Prezi -The Zooming Presentation Tool

Prezi -The Zooming Presentation Tool

In this day and age, presentations are a necessary way of conveying information to a large group of people. Because of their perceived staleness, they have become one of the most dreaded things to make, give and listen to. For designers, the presentation is do-or-die time for selling a project. Perhaps that is why architect and visual designer Adam Somlai-Fisher, from Budapest, began using a zoomable user interface (ZUI) in 2001. His initial presentations were coded separately but when presentations were successful, he and Assistant Professor Peter Halacsy, Budapest University of Technology hatched the idea of ‘Prezi’ in 2009, as a publicly available ZUI. They brought in technology entrepenuer Peter Arvai and their product has really taken off in recent years. They are constantly updating and adding new functions, so for tech junkies out there, it is a fun concept to watch evolve.

A user friendly way to guide you to a great presentation.

How does Prezi work? For those that have used architectural programs such as Autocad and Sketchup, Prezi is not difficult to pick up. Here we will run through some of the basic tools, and show a presentation of our own to display the ways designers could use Prezi. The zebra tool is their signature way of editing objects, text and other media that can be integrated into Prezi.  It is used for rotating, scaling, deleting, cropping and grouping.  As you can see in the diagram, it is pretty straightforward. Text is created in Prezi simply by double clicking anywhere in space.  The text editor is still somewhat limited, and font options have to be controlled through the themes editor in the top toolbar.  Other features of the toolbar include the ability to integrate images, Powerpoint, Youtube videos, shapes and frames.

Whatever you need, put it in!

Fancier edits and enhancements Frames represent one of two ways to create transitions between scenes.  The other is to ‘add current view’ under the path editor on the left side of the screen.  Frames allow you to control the view with more precision.  Frames can be rotated a full 360 degrees, allowing for a sort of spinning effect during the presentation.  Frames can be visible during the presentation as a bracket, circle, or rectangle, or they can be invisible. Objects in Prezi cannot actually be viewed as if they are in 3D space, although it can be made to feel that way.  For instance, in our example, the earth is a 2D image, not an actual globe that can be seen from all sides.  It looks like it could be because of the 3D background feature, in this case outer space. This allows for up to 3 images to be overlaid, with a fading effect between them. Prezi takes care of the 3D effect through the themes editor’s advanced settings.  The size of the backgrounds depends on the size and pixels of the image, a feature that is still a bit tricky to get to work consistently, although they do state a recommended width of 3000 pixels for 3D backgrounds.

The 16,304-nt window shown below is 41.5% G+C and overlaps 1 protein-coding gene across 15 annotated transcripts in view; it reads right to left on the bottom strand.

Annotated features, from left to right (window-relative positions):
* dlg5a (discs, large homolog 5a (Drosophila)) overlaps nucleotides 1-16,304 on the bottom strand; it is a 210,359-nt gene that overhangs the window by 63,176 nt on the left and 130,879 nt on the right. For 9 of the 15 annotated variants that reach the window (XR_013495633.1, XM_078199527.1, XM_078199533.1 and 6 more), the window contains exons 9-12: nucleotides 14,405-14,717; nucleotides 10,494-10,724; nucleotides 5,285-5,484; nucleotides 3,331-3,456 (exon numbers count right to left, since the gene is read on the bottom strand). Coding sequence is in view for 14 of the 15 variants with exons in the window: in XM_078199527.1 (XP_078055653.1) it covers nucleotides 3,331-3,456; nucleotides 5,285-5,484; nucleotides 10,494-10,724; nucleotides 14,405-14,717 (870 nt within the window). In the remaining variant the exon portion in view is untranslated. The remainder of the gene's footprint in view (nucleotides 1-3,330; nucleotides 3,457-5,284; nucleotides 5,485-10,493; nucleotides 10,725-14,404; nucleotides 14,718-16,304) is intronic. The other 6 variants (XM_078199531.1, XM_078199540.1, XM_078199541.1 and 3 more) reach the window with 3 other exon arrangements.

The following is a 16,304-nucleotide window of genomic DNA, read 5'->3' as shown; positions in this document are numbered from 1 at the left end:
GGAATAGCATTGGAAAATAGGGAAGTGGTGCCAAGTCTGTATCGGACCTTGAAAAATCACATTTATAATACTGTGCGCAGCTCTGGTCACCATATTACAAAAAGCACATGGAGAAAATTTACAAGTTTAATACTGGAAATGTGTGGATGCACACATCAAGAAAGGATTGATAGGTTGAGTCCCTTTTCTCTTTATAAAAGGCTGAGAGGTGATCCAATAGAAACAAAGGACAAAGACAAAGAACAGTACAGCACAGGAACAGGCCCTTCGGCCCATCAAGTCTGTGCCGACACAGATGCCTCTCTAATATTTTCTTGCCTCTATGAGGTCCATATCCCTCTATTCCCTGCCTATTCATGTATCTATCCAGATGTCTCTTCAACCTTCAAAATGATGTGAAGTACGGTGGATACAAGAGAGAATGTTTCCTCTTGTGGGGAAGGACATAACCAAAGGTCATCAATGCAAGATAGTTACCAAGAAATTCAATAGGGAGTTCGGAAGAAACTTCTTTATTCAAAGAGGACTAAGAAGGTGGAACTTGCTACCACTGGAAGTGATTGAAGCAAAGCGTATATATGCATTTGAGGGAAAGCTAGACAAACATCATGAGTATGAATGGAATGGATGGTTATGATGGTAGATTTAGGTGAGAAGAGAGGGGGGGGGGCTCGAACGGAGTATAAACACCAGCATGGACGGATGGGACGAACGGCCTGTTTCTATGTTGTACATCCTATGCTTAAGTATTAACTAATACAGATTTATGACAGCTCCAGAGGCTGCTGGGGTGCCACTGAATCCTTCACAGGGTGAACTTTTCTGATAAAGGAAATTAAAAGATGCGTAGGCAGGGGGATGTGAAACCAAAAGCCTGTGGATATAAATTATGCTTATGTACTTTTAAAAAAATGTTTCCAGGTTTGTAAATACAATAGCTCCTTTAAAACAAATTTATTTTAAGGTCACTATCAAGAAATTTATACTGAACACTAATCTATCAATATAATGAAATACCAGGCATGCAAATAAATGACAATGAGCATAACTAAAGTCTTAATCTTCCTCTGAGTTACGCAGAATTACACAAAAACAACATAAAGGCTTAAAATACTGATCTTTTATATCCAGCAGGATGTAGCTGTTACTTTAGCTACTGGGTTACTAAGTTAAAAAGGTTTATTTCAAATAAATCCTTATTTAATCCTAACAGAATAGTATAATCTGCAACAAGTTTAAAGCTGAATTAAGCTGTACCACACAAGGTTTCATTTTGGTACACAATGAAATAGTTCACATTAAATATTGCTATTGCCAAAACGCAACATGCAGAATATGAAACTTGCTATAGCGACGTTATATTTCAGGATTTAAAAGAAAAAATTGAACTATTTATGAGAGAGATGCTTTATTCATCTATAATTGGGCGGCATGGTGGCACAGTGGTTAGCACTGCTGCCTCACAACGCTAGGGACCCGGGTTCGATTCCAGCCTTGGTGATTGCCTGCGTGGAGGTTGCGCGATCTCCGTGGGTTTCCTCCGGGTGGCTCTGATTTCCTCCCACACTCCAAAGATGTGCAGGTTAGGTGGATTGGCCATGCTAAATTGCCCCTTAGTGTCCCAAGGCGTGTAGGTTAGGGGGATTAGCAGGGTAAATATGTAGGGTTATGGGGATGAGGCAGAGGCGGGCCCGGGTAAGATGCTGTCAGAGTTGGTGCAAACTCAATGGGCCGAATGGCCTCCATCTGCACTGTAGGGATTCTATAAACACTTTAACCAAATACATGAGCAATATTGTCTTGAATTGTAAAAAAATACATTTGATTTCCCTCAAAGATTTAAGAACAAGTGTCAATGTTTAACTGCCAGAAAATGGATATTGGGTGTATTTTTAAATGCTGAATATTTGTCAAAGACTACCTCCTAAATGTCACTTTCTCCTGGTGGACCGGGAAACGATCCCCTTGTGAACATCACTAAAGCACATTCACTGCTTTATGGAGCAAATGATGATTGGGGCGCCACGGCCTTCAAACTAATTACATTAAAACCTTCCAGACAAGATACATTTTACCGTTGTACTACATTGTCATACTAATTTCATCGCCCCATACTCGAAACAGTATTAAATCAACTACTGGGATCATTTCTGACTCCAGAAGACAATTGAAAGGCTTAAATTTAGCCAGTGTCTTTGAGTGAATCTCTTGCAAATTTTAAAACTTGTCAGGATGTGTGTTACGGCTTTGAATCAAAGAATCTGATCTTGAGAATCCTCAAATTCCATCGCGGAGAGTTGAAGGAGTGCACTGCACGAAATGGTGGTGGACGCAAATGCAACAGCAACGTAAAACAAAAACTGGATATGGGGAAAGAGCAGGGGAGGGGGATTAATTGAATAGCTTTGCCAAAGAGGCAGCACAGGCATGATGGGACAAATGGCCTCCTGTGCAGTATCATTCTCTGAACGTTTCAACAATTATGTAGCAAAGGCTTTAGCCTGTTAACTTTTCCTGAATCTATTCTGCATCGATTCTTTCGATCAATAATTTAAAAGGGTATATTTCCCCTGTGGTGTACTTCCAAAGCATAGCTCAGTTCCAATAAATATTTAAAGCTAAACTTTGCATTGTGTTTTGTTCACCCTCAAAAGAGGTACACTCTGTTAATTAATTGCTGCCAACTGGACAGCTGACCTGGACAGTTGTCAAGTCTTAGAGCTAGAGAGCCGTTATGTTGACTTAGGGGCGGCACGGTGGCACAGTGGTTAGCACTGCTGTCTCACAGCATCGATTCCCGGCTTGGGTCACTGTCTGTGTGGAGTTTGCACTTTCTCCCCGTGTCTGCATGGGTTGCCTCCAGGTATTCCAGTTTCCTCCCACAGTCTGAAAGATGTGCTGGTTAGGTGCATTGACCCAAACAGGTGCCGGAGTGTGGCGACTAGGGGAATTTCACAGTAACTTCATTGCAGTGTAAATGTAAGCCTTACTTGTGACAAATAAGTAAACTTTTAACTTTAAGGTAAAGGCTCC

Frame it, spin it, change it.

The potential for this program is immense! There is much more to learn with experimentation, and the potential for this program is immense.  The best way to learn is to try it yourself and push the limits of what it can do.  Some people have done just that, creating special flash buttons that can be pasted into Prezi to do things it is yet unable to, such as background music. We wanted to give you a few ideas on how Prezi could be used in our profession so without further ado, here is our Prezi, featuring The Netherlands’ Park 20|20, by William McDonough+Partners. If Prezi fails to load click on this link Article written by  Peter Salamon

This article was originally submitted to Landscape Architects Network

Published in Blog

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